But because the district court evaluated the facts surrounding Bowser's plea and made specific observations about his refusal to acknowledge his association with a criminal organization, we are not persuaded that the court committed reversible error in denying Bowser the reduction for acceptance of responsibility. Even a defendant who pleads guilty “is not entitled to an adjustment under [§ 3E1.1 ] as a matter of right.” U.S.S.G. § 3E1.1, cmt. n. 3; see United States v. Dachman, 743 F.3d 254, 259 (7th Cir.2014) ; United States v. Panice, 598 F.3d 426, 435 (7th Cir.2010). Rather, the sentencing judge is given discretion to make factual findings about the defendant's credibility and conduct, and we review those findings for clear error, giving “great deference to the sentencing judge because [she] is in a ‘unique position to evaluate a defendant's acceptance of responsibility.’ ” Dachman, 743 F.3d at 260 (quoting United States v. Frykholm, 267 F.3d 604, 610 (7th Cir.2001) ). “The findings of the trial judge in sentencing will only be reversed if the decision lacks any foundation or the court is ‘left with the definite and firm conviction that a mistake has been committed.’ ” United States v. Seidling, 737 F.3d 1155, 1162 (7th Cir.2013) (quoting United States v. Souffront, 338 F.3d 809, 832 (7th Cir.2003) ). Even considering Bowser's motivation for pleading as he did, we are not convinced that the court clearly erred in finding he had not accepted responsibility for purposes of § 3E1.1.

This analysis is in line with our approach recently in Dachman, 743 F.3d at 261 n. 2, in which we declined to decide whether a nolo contendere plea alone precludes a finding of acceptance of responsibility when “other facts were more than sufficient to justify the district court's denial of acceptance of responsibility.” As the government notes, it also conforms with the approach of other circuits, which have upheld the denial of the § 3E1.1 sentencing reduction to defendants entering similar pleas when the trial court relied on additional facts beyond the nature of the plea. See, e.g., United States v. Harris, 751 F.3d 123, 125, 127 (3d Cir.2014) (upholding denial of acceptance reduction even though “a nolo contendere plea does not automatically preclude a district court from granting such a reduction”); United States v. Harlan, 35 F.3d 176, 181 (5th Cir.1994) (upholding denial of acceptance reduction and noting that Alford plea was relevant, but not a disqualifying factor, for applying the reduction).

Moreover, although Bowser emphasizes that he prevented the expense of trial, we have rejected the argument that a defendant is “entitled to the reduction because his nolo contendere plea saved the government and district court the time and expense of a long and complicated trial.” United States v. Boyle, 10 F.3d 485, 490 (7th Cir.1993). It is true that one of the underlying purposes for the sentencing reduction under § 3E1.1 “is to reduce the burdens of trial to prosecutors, judges, victims, jurors, and witnesses by inducing defendants to plead guilty.”United States v. Gonzalez, 608 F.3d 1001, 1008 (7th Cir.2010). But because the reduction serves many other purposes—“the societal interest in crime reduction, restitution, rehabilitation, early withdrawal from criminal activity and withdrawal of criminals from positions of trust and responsibility”—adopting a rule mandating the reduction solely for avoiding the costs of trial “would ignore these other purposes and emasculate the Guideline.” Boyle, 10 F.3d at 490.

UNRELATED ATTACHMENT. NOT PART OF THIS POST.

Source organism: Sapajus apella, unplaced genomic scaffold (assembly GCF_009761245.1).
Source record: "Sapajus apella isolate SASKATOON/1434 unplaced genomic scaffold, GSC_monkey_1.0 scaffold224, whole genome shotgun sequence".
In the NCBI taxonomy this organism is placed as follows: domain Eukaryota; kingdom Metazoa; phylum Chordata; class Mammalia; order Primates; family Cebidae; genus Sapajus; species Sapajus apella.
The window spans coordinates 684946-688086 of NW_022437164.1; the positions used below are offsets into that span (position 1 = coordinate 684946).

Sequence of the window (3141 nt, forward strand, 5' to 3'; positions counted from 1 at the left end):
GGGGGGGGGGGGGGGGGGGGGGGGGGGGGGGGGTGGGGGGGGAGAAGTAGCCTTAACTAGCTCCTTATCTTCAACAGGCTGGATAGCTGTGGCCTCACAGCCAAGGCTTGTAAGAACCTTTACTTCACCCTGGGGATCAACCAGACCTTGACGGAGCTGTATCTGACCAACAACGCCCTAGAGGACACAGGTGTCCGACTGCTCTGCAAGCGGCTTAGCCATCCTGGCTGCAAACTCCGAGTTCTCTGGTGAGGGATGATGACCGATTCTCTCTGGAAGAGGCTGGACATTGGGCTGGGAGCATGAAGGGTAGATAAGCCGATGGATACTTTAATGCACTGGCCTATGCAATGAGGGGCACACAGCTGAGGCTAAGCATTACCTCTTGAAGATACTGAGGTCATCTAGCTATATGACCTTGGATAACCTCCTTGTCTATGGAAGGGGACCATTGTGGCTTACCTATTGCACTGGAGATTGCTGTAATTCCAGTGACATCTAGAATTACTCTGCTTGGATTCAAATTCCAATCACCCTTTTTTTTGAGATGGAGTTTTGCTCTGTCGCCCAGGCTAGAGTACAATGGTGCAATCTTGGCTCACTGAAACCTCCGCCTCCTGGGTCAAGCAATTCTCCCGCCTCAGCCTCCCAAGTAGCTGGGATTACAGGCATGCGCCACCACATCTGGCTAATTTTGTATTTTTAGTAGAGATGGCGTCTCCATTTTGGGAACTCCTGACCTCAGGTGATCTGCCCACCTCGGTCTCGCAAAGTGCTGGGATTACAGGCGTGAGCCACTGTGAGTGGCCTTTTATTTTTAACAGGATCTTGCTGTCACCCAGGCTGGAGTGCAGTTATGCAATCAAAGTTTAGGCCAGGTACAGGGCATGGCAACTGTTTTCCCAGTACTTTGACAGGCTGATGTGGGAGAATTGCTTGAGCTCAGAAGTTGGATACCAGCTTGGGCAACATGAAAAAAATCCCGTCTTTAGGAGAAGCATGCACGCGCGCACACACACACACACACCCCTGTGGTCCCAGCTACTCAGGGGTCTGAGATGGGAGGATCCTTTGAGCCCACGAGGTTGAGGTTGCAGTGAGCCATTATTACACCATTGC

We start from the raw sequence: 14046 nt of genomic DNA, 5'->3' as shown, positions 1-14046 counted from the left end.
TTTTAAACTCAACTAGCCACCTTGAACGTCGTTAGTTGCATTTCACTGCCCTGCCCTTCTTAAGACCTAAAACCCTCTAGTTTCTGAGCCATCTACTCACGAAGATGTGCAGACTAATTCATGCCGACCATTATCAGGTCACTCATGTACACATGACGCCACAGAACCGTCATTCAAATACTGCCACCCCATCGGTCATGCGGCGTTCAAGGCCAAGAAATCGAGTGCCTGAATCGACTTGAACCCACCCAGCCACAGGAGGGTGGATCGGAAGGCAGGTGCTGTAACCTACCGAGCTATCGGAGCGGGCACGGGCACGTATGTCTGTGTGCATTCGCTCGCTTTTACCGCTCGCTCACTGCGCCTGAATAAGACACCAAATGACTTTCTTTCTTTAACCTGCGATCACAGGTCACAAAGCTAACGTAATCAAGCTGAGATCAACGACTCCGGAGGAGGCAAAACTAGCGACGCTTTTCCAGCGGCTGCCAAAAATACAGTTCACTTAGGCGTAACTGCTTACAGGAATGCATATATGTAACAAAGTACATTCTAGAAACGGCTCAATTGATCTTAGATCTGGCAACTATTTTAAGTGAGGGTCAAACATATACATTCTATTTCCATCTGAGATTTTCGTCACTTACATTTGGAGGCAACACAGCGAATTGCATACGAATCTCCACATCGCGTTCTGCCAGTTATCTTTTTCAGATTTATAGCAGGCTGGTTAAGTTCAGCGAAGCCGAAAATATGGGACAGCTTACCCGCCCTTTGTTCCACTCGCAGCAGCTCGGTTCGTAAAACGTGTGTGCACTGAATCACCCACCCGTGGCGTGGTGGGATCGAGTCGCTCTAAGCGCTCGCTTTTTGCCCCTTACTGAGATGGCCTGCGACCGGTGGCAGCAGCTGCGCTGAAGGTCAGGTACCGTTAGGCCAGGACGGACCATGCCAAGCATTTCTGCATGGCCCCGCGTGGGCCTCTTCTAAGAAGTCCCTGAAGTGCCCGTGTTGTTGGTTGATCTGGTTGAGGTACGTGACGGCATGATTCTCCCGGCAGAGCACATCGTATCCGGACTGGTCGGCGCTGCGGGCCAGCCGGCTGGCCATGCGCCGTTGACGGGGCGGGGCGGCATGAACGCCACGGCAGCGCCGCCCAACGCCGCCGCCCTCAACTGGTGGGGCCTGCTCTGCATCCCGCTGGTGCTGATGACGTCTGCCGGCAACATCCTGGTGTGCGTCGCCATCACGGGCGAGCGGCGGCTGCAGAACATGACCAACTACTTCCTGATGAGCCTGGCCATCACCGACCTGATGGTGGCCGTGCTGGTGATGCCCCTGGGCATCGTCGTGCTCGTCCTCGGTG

Bowser also argues that the district court erred in imposing a condition of supervised release authorizing suspicionless searches of his person, home, and effects. The government confesses error, acknowledging that United States v. Farmer, 755 F.3d 849, 854 (7th Cir.2014), concluded that a condition of release authorizing suspicionless searches is improper when the court does not connect that condition to the underlying offense. Here, the court said only that the search condition was imposed based on “the nature of the instant offense,” without elaborating. Given the brevity of the court's comment, we accept the government's confession of error.

We have considered the additional arguments presented in the appellants' briefs, including Jordan's arguments regarding his right to a speedy trial and inaccuracies in Stonebraker's testimony about Stonebraker's drug use, but we do not believe that these arguments warrant discussion beyond that of the district court in its rulings on those issues. Accordingly, the judgments against Jordan, Miller, and Bowser are Affirmed, with the exception that Bowser's case is Remanded to the district court for further consideration of the term of his supervised release authorizing suspicionless searches.

Summaries of

United States v. Miller

United States Court of Appeals, Seventh Circuit.
Mar 31, 2015
782 F.3d 793 (7th Cir. 2015)

noting that the rules of evidence do not apply to sentencing hearings and use of hearsay testimony is not reversible error

Summary of this case from United States v. Bogdanov
Case details for

United States v. Miller

Case Details

Full title:UNITED STATES of America, Plaintiff–Appellee, v. Christian J. MILLER…

Court:United States Court of Appeals, Seventh Circuit.

Date published: Mar 31, 2015


782 F.3d 793 (7th Cir. 2015)